Damning WADA report confirms ‘potential wrongdoing’ from British Cycling after probe claims they BREACHED anti-doping rules by conducting their own private drug tests on riders ahead of London 2012 Olympic Games
- UK Anti-Doping employee allowed British Cycling to screen urine samples in lab
- It breached World Anti-Doping code and sparked a subsequent WADA probe
- WADA’s investigation criticised UKAD for failing to search properly for evidence
- WADA launched Operation Echo earlier this year after a Sportsmail investigation
British Cycling broke anti-doping rules by carrying out their own private drug testing of riders in the run-up to London 2012, a damning investigation has confirmed.
Sportsmail revealed in March that a UK Anti-Doping employee allowed British Cycling to screen urine samples of their athletes for the banned steroid nandrolone at a private laboratory in 2011, breaching World Anti-Doping code.
That sparked a probe by the World Anti-Doping Agency, who on Tuesday published their findings and confirmed ‘potential wrongdoing by individuals in both British Cycling and UKAD at that time’.
British Cycling broke anti-doping rules by carrying out their own private drug testing of riders
A damning investigation has confirmed this took place ahead of the London Olympics in 2012
Dave Brailsford (above) was the performance director of British Cycling from 1997 to 2014
WADA’s investigation also criticised UKAD for failing to search properly for evidence about the illicit testing — as well as allegations of a coach attempting to dope athletes — despite an anonymous tip-off in 2018.
However, despite the findings, UKAD have escaped further action by WADA as ‘those involved in the events of 2011 are no longer employed’ and the agency have ‘already put safeguards in place to avoid a repeat occurrence’.
WADA launched Operation Echo earlier this year after a Sportsmail investigation revealed how a urine sample of a British team member was found to contain traces of nandrolone following an out-of-competition test at the end of 2010.
We reported how UKAD alerted British Cycling to the abnormal test result and the national governing body responded by testing some riders’ urine privately at HFL Sport Science in Cambridgeshire – a non-WADA laboratory – which goes against rules.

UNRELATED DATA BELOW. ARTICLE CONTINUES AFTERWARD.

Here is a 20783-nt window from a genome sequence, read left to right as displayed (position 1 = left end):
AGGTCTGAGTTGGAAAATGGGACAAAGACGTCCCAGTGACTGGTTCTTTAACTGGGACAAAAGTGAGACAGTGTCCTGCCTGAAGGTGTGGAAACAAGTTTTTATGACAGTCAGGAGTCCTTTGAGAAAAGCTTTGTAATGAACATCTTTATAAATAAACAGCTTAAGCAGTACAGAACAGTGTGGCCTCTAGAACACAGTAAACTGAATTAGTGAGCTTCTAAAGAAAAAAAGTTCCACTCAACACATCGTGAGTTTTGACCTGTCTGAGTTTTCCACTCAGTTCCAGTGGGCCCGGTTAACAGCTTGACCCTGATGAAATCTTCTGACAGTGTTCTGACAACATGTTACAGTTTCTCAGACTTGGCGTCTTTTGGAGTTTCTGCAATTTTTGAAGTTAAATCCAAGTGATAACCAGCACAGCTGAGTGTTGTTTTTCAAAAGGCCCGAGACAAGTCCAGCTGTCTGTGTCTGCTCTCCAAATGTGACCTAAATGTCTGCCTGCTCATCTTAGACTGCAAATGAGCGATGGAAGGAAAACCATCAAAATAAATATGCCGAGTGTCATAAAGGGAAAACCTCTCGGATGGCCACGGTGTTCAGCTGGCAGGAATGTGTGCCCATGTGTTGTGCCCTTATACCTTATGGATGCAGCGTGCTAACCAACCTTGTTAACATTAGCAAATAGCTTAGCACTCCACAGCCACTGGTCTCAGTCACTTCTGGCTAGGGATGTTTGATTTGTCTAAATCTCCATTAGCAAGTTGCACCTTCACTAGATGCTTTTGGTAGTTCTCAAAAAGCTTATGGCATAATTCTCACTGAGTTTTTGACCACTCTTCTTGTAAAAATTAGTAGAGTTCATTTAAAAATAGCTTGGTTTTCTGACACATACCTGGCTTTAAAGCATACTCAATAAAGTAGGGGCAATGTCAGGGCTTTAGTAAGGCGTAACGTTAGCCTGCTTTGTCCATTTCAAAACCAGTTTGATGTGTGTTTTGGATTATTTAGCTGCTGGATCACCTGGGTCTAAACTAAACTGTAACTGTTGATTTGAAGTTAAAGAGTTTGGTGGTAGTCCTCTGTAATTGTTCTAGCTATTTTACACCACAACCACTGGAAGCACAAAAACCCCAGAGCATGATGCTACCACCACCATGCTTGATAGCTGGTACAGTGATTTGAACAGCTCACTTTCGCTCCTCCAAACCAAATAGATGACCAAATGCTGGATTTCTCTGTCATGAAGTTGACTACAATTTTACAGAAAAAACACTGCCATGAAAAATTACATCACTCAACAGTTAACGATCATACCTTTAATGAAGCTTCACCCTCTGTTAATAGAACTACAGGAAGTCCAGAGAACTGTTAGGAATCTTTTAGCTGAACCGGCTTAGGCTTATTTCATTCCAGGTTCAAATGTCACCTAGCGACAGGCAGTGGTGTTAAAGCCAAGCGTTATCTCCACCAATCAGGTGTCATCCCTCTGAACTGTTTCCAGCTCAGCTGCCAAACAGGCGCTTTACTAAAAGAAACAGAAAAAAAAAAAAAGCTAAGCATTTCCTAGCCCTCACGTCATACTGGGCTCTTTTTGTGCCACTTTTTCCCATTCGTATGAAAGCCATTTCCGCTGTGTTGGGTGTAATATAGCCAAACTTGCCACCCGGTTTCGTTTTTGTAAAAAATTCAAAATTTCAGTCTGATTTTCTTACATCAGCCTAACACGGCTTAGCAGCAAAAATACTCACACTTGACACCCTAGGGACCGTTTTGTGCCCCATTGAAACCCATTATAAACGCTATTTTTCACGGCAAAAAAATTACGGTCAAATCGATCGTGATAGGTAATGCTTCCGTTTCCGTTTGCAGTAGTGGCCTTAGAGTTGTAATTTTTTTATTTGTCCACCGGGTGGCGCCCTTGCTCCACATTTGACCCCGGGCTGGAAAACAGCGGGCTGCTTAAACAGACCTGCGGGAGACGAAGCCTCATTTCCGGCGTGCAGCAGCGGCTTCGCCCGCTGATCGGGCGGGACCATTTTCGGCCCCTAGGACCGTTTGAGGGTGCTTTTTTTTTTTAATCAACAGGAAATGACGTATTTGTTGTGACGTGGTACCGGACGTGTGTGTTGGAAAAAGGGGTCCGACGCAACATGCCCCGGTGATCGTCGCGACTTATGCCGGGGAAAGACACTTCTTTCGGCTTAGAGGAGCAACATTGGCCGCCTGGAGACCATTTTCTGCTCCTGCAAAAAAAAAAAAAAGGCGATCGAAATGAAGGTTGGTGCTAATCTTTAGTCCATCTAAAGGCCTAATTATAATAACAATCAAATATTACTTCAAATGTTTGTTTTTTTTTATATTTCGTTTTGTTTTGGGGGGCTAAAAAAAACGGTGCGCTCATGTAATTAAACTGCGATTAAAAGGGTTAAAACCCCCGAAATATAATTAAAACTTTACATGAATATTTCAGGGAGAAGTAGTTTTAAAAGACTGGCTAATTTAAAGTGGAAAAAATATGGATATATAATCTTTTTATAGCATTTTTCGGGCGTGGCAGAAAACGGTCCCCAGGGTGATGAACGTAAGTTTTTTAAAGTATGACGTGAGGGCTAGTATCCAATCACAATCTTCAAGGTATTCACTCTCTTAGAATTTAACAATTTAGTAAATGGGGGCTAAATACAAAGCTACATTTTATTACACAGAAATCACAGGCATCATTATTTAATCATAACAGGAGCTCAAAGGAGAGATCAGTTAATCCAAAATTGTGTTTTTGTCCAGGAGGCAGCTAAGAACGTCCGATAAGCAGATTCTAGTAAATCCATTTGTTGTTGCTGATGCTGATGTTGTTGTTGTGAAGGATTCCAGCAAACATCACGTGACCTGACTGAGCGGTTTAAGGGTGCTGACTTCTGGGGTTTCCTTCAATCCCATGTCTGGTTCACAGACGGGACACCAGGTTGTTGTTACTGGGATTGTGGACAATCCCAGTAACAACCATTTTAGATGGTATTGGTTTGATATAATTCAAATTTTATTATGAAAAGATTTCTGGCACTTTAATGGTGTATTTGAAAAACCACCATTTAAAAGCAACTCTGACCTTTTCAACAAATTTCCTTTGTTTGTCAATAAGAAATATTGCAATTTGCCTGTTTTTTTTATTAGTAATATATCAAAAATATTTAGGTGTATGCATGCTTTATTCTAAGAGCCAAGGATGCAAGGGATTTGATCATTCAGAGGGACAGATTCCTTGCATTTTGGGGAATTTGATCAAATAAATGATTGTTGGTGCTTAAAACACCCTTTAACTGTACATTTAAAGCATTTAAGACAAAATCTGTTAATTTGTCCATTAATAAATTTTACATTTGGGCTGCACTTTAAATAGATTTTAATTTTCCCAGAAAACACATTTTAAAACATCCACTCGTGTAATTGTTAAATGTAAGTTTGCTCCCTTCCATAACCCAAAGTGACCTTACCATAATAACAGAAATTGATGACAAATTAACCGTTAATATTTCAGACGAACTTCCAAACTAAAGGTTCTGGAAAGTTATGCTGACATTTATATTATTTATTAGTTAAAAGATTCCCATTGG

WADA’s investigation also criticised UKAD for failing to search properly for evidence
In a statement on Tuesday, WADA said: ‘Operation Echo confirmed that in February 2011, as part of a study into potential contamination of supplements, British Cycling collected samples from elite riders and screened these samples for the androgen and anabolic steroid, nandrolone.
‘Contrary to the rules laid down by the World Anti-Doping Code and the relevant International Standard, the samples were collected by British Cycling staff rather than doping control officers, analysed by a non-WADA-accredited laboratory, and provided by the athletes on the basis that UKAD would never know the results.
‘Operation Echo also established that at least one UKAD employee was aware of the study and that the samples could be collected and analysed at a non-WADA-accredited laboratory. To this day, UKAD has no record of ever receiving the analysis results and emails that would have showed UKAD’s real-time knowledge of key events.’
WADA also criticised UKAD’s own investigation – Operation Blackout – which they started after receiving anonymous letters in 2018 alleging they and British Cycling had concealed doping.
The letters claimed that ‘a coach was attempting to dope’ athletes, that there was a ‘clear trail of emails’ about these events, and that laptops of a former British Cycling held material evidence. However, WADA found that UKAD did not search the British Cycling laptops.
WADA launched Operation Echo earlier this year after a Sportsmail investigation
In the report published on Tuesday, WADA noted: ‘Operation Echo is concerned by the failure of Operation Blackout to search the BC Laptops for relevant emails.
‘Had Operation Blackout conducted this search, it would have discovered the same emails found by Operation Echo in 2021, which indicate UKAD (or at least an employee of UKAD) was aware of the nandrolone study and that samples were to be collected and analysed for a prohibited substance by a non-accredited laboratory.’
In a statement on Tuesday night, UKAD said: ‘We welcome the findings. The report makes no recommendations for UKAD to follow and notes that all samples related to their investigation were negative. We acknowledge that these matters would not take place today.’
British Cycling said: ‘WADA’s finding that this was supported by UKAD is in line with our own understanding of events and attaches no fault to British Cycling or to the riders involved in the study.
‘British Cycling only conducted the testing having sought and received the express approval of UKAD’s director of legal.’